A New Landscape
The decision to pursue a graduate degree is one that is not made frivolously. It can mean a commitment of several years during which many sacrifices have to be made: family time is reduced, a social life is all but eliminated, and sleep takes a backseat to daytime responsibilities and nighttime reading. Graduate school is a job; those that continue to work while doing graduate studies should expect to balance the equivalent of two full-time jobs.
Students who have completed the graduate admissions process – including the gut-wrenching GRE, GMAT, or equivalent graduate exam – are unmistakably committed to furthering their education, and they very likely have a clear understanding of what it is they would like to accomplish with a graduate degree. Nevertheless, graduate school is a different animal than college, and it helps to have a strategy for success.
Preparation as the Key to Success
Procrastination has no place in graduate school. Because of the workload, it is next to impossible to catch up once you fall behind. You have to be prepared to take part in every class discussion, and to have thought about the material beforehand. Flying by the seat of your pants in graduate school is the surest way to get off course.
Furthermore, you don’t have time to waste. Don’t underestimate how quickly a program will pass and how quickly that thesis will need to be presented. Tony Grooms, a professor of Creative Writing at Kennesaw State University (Georgia), tells his incoming graduate students in the first weeks of their first semester to start thinking about their Capstone Project (thesis), particularly if that project will be a novel. For most students, to put it into perspective, the capstone lies two or three years out, but that is the nature of graduate school. You have to enter the program with your final goal in mind, and you can never lose sight of that goal.
Successful preparation begins the moment you open your acceptance letter to the program of your choice. This letter, in fact, marks the beginning of your graduate studies and the beginning of your dialogue with your university. Don’t appear on campus on the first day of your new program looking like a bright-eyed freshman who’s looking for the library. You are a professional who has been accepted into serious academic circles, and your conduct should reflect that distinction.
In the months before the start of your program, suggests Teresa Joyce, Ph.D., Dean of the Graduate College at Kennesaw State University, you should be establishing lines of communication with relevant people on campus:
- Introduce yourself to the director of your program.
Send a brief email about yourself and your goals for the program to the director of your program, or take the opportunity to introduce yourself to him/her at an on-campus event. The director of the program will be hugely influential in your life, and may someday provide a crucial professional reference for you.
- Attend a pre-semester orientation.
Does July seem too early for you to attend an orientation? It’s not. Attend the orientation enthusiastically and make an effort to meet your professors and your peers. Ask questions. You may not have time later.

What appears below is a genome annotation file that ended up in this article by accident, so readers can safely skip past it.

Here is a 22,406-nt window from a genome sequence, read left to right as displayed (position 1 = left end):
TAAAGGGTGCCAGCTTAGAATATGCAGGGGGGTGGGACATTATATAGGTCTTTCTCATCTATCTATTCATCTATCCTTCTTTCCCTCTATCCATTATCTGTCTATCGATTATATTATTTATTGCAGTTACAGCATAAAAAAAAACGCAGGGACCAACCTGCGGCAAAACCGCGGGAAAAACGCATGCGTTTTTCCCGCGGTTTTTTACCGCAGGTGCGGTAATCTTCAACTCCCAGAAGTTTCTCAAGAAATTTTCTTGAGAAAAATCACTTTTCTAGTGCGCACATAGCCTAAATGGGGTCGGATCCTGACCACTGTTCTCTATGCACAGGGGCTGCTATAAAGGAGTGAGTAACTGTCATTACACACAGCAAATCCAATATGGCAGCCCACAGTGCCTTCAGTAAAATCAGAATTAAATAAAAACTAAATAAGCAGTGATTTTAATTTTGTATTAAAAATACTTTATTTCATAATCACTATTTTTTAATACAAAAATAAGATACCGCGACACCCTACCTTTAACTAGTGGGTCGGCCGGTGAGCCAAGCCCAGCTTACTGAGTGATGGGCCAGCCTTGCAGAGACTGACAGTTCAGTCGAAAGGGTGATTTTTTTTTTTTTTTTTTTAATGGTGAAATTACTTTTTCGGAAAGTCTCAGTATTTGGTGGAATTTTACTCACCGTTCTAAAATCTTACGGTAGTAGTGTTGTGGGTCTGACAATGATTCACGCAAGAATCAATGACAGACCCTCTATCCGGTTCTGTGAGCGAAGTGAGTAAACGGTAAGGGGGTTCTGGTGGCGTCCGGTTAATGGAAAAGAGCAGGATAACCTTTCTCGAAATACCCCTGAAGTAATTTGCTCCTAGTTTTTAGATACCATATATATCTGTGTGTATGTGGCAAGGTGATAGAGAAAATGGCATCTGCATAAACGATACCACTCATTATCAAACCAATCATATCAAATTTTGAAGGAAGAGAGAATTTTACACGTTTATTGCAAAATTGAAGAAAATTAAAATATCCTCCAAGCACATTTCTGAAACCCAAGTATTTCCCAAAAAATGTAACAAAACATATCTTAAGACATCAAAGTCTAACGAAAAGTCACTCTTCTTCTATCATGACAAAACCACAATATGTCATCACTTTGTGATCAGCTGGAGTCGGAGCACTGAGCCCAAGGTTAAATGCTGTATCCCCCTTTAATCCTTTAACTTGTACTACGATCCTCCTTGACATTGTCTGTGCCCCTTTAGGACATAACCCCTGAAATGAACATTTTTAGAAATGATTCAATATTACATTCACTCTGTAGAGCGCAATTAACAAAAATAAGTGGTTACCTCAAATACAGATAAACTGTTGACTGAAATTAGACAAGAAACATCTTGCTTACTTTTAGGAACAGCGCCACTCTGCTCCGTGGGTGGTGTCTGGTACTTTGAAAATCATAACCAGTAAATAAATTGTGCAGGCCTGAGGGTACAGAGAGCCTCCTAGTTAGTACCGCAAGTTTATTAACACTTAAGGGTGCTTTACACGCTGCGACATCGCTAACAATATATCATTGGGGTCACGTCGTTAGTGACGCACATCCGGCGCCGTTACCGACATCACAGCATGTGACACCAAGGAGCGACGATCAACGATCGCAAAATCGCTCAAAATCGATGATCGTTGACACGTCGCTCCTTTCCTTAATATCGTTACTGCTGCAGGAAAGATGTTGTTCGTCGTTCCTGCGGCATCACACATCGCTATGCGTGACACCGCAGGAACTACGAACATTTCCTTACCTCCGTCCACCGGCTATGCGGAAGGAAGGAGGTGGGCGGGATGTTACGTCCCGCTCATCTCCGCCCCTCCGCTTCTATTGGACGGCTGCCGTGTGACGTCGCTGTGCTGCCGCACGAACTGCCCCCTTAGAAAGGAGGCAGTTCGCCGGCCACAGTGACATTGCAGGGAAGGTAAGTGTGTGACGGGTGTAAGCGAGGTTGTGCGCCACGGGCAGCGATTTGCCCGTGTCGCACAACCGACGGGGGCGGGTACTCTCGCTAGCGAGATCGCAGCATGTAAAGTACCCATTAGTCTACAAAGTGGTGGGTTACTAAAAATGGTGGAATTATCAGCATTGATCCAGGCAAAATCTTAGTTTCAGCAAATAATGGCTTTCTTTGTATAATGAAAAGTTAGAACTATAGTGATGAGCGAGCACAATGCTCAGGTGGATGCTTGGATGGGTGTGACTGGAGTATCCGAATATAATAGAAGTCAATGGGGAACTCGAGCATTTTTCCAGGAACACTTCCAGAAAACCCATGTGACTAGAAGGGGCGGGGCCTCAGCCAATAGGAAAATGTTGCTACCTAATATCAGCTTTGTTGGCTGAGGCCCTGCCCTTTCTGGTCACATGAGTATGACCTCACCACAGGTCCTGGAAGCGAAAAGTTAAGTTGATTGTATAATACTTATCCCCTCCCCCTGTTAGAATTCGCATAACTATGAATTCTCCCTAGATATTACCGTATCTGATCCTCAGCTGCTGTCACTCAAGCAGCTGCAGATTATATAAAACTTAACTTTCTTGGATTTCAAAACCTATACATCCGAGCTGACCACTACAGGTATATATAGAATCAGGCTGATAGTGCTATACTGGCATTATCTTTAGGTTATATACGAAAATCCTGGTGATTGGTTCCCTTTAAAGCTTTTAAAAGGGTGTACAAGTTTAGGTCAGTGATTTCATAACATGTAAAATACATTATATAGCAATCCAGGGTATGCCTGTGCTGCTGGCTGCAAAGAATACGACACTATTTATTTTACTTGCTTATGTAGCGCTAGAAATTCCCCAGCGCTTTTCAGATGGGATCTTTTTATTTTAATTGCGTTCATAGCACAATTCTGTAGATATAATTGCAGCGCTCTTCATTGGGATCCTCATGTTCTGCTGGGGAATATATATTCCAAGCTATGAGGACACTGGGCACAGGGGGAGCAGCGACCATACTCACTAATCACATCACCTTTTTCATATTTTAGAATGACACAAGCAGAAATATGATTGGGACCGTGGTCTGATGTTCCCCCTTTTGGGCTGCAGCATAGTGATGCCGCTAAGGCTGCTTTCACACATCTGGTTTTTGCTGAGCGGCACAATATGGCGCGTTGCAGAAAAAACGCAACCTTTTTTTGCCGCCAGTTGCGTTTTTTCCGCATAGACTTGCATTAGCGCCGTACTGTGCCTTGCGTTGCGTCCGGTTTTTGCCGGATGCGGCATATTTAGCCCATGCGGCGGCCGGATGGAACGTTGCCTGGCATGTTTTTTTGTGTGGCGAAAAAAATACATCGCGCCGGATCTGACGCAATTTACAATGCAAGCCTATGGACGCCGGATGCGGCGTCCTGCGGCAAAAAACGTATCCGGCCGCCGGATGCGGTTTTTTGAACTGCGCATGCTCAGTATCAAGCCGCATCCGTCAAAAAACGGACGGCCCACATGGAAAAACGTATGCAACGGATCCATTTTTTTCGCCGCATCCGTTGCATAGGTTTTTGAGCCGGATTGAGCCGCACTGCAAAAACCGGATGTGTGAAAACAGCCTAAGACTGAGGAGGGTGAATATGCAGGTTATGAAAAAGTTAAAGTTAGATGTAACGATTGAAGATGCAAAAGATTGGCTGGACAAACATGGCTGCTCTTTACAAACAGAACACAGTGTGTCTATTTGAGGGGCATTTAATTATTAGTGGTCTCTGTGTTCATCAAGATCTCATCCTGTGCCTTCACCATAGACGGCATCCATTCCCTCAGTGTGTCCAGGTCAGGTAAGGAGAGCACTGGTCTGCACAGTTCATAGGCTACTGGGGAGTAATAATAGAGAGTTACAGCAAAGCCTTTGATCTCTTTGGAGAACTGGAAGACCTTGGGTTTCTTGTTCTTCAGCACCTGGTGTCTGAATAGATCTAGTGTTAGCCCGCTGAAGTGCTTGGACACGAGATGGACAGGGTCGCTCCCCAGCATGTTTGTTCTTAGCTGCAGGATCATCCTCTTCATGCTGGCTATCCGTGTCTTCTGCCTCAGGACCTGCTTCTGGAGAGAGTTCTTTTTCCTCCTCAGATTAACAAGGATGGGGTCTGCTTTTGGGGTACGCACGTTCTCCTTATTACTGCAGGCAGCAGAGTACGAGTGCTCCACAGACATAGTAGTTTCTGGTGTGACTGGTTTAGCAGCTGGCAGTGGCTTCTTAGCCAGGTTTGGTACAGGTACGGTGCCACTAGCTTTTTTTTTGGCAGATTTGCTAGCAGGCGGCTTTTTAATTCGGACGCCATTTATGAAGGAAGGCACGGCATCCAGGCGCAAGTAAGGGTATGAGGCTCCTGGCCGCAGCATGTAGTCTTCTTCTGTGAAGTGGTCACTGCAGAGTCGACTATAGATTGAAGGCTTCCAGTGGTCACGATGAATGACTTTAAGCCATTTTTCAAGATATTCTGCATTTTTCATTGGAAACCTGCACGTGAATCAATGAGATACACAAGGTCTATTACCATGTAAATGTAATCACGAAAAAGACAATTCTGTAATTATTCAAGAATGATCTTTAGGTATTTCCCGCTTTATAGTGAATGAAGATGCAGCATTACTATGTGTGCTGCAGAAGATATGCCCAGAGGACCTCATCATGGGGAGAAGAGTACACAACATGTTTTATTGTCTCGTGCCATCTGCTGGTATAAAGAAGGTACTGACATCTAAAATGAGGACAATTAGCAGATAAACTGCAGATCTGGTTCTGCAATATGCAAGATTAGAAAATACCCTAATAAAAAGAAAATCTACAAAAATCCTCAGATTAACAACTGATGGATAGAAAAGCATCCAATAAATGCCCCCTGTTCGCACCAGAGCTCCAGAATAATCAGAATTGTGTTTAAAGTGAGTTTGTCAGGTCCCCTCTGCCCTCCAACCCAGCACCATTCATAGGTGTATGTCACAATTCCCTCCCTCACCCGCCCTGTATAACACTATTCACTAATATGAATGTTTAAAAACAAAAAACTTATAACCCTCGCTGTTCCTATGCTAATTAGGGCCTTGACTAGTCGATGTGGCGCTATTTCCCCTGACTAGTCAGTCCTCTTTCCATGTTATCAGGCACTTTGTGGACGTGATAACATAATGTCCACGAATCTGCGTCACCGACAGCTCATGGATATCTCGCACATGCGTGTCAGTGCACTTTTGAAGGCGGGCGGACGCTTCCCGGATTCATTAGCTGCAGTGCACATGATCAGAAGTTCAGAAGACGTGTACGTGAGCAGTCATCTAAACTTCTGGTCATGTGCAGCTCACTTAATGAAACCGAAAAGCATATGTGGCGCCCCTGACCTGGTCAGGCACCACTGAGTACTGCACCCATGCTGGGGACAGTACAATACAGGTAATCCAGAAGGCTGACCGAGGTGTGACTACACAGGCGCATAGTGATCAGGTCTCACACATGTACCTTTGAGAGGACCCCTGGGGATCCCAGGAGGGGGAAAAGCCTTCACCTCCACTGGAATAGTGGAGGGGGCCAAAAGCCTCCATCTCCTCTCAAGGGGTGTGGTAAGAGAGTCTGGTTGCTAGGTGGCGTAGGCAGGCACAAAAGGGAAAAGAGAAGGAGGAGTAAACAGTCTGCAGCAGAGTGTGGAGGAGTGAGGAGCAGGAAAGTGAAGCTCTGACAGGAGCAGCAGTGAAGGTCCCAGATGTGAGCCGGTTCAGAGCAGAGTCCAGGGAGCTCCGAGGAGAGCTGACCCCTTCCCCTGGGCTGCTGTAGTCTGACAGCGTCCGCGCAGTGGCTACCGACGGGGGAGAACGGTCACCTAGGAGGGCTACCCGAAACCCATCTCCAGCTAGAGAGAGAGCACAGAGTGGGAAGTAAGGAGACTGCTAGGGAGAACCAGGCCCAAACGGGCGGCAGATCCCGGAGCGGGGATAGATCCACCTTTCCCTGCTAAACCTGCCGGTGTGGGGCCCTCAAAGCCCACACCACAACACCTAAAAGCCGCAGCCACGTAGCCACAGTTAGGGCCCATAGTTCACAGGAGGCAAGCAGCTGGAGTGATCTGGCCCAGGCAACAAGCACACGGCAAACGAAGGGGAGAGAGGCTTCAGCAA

- Meet with your advisor.
Take the time to schedule an appointment with your advisor. Talk about your goals and expectations of the program. Keep the lines of communication open. Advisors are busy people, but they want to know how you’re doing. Send an update every once in a while.
- Plot your path.
Many universities have two-year schedules of classes. Use these schedules to plan your path. “You need to plan out what your life will look like over the next couple of years,” said Dr. Joyce. “Don’t plan semester by semester.”
- Think strategically.
Everything you do, all the classes you take, should combine to form a comprehensive and logical picture of your studies. You should always have your final goal in mind. Does an MBA student need a Literature class? Do you need Spanish for your Master in Taxation?
Know Your Limits
Entering graduate school, said Diane Fennig, Director of Graduate Studies at Georgia State University, you have to be prepared for a much higher workload and intensity than you experienced in college. Yet, some of your planning from college can be carried over effectively to graduate school. Be realistic about your strengths and weaknesses, and schedule your classes accordingly. “You don’t put two ‘stretch’ classes together,” explained Fennig, referring to classes outside your immediate comfort zone. “[If] you have no knowledge about finance, and you have no knowledge about economics, you wouldn’t put the two of them together. Nothing’s changed. That was good planning when you were an undergraduate; you’ve got to carry that into the graduate planning.”
In Good Company
Students have to know why they are going to graduate school and what they want to achieve. Getting the maximum result from minimum effort is unrealistic. “It doesn’t come without a cost,” said Fennig, GSU’s Director of Graduate Studies. A graduate degree has to be looked at like a job. It takes a lot of preparation, and there are a lot of details to follow, but the effort pays off. The 2000 Census, according to a June 5, 2002 USA Today article, determined that only 8.9 percent of Americans age 25 and older held graduate or professional degrees. That is a select group, and makes the pursuit of a graduate degree all the more commendable and worthwhile.